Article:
Between A.D. 100 and A.D. 700, the Moche (MOH chay) people—named after their most famous city—forged a culture along the arid north coast of Peru. Skilled Moche farmers developed methods for fertilizing the soil and used canals to irrigate the land. Their leaders built roads and organized networks of relay runners to carry messages, ideas that a later Andean civilization, the Inca, would adopt.
At the city of Moche, builders constructed the largest adobe structure in the ancient Americas. Adobe is a mixture of clay and plant fibers that becomes hard as it dries in the sun. Moche artisans perfected skills in textile production, goldworking, and woodcarving and produced ceramic vessels in lifelike imitation of people and animals.
Many other Andean cultures emerged, and some left behind intriguing clues about their lives and beliefs. Between about 200 B.C. and A.D. 600 along the southern coast of Peru, the Nazca (NAHS kah) people etched geoglyphs in the desert. A geoglyph is a figure or line made on Earth's surface by clearing away rocks and soil.
The Nazca geoglyphs include straight lines that run for miles as well as giant birds, whales, and other animals. Most researchers think that the geoglyphs carried some sort of spiritual meaning.
Pachacuti Sapa Inca was a master strategist who expanded the Inca empire by taking over enemy territory both by force and through peaceful negotiation.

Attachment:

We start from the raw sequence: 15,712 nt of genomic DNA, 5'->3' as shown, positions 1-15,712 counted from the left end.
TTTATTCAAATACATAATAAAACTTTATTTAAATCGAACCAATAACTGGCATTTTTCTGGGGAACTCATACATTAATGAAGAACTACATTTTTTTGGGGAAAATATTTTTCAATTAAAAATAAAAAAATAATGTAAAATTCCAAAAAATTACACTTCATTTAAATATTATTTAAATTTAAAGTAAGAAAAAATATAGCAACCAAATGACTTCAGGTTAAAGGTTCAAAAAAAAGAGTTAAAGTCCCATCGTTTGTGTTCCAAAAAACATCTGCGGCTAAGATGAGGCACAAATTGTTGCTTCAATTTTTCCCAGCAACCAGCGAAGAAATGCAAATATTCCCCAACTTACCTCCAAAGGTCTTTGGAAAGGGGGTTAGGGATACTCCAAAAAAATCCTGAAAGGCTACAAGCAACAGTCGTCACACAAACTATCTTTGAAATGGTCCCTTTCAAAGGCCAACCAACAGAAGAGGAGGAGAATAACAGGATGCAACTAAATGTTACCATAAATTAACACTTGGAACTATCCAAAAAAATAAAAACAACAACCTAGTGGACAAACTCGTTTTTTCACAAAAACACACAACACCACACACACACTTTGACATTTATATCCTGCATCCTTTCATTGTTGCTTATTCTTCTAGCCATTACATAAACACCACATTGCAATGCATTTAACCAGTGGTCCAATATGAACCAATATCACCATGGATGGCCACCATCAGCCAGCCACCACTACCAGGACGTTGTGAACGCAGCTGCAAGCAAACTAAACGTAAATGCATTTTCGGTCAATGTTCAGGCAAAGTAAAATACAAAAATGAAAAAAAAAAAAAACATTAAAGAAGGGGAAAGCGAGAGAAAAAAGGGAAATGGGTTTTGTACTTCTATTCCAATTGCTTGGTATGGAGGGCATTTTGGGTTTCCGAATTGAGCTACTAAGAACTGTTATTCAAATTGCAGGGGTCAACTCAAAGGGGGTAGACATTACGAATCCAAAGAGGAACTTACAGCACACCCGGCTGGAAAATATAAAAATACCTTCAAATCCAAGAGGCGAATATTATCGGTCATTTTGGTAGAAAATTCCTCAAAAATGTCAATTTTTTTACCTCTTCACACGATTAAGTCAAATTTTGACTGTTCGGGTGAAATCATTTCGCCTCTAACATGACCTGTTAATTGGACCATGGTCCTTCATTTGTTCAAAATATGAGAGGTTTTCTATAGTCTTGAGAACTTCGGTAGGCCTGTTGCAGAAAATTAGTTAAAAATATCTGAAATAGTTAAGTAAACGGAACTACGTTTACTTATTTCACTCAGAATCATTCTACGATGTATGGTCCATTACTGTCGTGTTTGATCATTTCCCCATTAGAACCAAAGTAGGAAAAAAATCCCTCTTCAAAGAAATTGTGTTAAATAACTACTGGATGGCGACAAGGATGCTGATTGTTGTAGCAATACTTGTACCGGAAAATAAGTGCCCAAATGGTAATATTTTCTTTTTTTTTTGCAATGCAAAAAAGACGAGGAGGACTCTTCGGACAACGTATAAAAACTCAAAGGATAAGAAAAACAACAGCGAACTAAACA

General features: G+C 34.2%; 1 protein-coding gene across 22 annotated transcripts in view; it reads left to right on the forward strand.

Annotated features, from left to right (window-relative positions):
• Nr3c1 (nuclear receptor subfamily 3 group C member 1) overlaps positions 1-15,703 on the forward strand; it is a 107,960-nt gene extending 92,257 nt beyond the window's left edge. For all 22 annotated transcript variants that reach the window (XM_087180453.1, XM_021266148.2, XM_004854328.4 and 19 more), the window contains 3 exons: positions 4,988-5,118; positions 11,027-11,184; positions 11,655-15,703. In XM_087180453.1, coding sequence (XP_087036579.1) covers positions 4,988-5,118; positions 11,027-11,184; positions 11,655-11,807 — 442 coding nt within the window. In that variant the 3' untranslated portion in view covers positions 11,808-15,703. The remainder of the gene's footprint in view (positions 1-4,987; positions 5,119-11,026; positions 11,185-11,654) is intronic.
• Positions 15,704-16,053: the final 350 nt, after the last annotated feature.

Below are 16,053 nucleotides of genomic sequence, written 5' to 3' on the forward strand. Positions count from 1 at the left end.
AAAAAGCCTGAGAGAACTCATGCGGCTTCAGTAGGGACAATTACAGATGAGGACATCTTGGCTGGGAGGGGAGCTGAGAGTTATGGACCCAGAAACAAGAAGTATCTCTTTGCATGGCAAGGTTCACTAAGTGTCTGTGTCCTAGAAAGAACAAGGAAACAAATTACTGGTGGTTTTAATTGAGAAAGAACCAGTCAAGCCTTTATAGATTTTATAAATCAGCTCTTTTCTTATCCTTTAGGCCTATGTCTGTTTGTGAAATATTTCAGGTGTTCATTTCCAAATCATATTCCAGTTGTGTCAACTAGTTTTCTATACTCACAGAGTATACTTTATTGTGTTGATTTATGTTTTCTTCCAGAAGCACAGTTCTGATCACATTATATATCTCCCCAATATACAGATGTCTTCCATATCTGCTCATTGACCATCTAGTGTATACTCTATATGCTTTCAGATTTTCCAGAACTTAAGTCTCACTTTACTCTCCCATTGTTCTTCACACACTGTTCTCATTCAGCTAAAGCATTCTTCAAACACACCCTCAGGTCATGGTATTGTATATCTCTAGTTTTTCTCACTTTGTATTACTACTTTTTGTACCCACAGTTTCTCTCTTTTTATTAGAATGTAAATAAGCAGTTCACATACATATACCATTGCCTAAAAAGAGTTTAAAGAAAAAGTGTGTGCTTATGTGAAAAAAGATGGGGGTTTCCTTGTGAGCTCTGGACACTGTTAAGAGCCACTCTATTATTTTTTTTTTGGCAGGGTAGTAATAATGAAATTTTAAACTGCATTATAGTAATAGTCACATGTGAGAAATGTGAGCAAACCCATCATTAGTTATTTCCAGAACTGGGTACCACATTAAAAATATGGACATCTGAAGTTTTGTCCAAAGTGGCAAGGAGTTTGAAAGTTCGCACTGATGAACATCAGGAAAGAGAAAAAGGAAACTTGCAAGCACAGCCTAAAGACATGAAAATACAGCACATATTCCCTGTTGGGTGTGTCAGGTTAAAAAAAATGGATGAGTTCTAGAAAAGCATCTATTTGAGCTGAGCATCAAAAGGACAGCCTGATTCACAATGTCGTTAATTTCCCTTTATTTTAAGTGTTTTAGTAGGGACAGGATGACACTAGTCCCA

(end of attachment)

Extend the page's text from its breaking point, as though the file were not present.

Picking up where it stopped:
The city of Huari (WAH ree) developed east of the Nazca culture. It controlled much of Peru's mountain and coastal areas. At the same time, a powerful city, Tiahuanaco (tee ah wah NAH koh), developed on the southern shores of Lake Titicaca, in modern-day Bolivia. It reigned over parts of modern-day Argentina, Chile, and Peru. Many of the same artistic styles appear at Huari and Tiahuanaco, leading scholars to think that these two southern powers shared religious or trade affiliations.
In what ways did the Chavín and the Moche influence later Andean cultures?
The most powerful of the Andean civilizations—the Inca civilization—came into being in the 1100s with the founding of its first dynasty. For the next three centuries, the Inca civilization stood out no more than any other. But in 1438, an historic change occurred. Pachacuti Inca Yupanqui (pahch ah KOO tee ING kuh yoo PANG kee), a skilled warrior and leader, proclaimed himself Sapa Inca, or emperor.
From his small kingdom at Cuzco in a high mountain valley, Pachacuti set out on a campaign of conquest. Once he subdued neighboring peoples, he enlisted them in his armies. His son, emperor Topa Inca Yupanqui, continued the expansion. With Cuzco as its capital, the resulting empire stretched more than 2,500 miles along the Andes, from Ecuador in the north to Chile in the south.
The Sapa Inca held absolute power. Claiming to be divine, the son of the sun itself, he was also the empire's religious leader. Gold, considered the “sweat of the sun,” served as his symbol. His queen, the Coya, carried out important religious duties and sometimes governed in his absence.
The Sapa Inca laid claim over all the land, herds, mines, and people of his empire. As the Inca people had no personal property, there was little demand for items for barter or sale, and trade played a much smaller role in the Inca economy than it had in the earlier Maya economy. Periodically, the Sapa Inca would call upon men of a certain age to serve as laborers for short periods, perhaps a few months. By so doing, he could access millions of laborers at once.
Inca rulers ran an efficient government. Nobles ruled the provinces along with local chieftains whom the Inca armies had conquered. Below them, officials carried out the day-to-day business of enforcing laws and organizing labor.